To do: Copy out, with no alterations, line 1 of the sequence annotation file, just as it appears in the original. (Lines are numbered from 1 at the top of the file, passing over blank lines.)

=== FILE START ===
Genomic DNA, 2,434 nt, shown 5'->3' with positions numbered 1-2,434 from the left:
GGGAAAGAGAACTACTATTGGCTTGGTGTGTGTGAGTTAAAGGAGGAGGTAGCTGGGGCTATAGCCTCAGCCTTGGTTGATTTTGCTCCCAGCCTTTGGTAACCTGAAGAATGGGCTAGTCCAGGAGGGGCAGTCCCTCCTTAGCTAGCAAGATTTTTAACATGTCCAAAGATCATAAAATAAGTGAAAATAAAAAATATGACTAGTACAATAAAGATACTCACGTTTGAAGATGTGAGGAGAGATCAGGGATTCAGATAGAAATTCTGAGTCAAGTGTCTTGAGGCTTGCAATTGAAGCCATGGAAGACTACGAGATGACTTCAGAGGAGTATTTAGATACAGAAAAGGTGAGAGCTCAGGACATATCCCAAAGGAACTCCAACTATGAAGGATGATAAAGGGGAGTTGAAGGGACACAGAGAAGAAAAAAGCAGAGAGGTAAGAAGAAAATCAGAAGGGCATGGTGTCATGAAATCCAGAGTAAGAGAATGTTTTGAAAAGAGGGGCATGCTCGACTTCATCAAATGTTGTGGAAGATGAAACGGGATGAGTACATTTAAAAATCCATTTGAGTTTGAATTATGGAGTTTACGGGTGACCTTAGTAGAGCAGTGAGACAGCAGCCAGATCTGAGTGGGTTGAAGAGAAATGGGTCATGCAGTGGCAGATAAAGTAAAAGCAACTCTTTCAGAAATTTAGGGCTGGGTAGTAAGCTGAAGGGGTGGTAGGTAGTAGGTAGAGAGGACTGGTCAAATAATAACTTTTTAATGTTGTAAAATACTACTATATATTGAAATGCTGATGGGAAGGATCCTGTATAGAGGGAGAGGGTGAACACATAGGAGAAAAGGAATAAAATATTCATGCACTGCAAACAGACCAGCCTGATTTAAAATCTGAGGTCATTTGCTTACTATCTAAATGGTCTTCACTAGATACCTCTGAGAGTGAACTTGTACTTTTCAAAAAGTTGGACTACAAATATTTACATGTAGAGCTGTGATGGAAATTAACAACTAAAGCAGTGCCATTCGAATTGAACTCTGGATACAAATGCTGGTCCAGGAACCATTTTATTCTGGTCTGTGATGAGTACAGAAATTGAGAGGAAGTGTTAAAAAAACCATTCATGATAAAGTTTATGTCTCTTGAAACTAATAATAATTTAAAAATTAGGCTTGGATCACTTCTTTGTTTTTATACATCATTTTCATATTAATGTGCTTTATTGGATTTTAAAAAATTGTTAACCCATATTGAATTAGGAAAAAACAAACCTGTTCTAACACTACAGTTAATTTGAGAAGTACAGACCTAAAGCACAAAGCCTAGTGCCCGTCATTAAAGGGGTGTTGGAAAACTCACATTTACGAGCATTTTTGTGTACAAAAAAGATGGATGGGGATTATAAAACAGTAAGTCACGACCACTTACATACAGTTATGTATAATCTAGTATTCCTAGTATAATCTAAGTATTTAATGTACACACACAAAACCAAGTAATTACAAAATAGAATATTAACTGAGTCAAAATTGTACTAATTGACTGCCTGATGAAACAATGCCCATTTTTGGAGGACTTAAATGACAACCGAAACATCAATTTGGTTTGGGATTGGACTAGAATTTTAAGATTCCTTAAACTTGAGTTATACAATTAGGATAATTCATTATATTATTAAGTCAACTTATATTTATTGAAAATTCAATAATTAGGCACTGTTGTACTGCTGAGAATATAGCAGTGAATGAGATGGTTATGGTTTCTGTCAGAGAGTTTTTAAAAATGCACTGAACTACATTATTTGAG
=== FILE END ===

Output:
Genomic DNA, 2,434 nt, shown 5'->3' with positions numbered 1-2,434 from the left: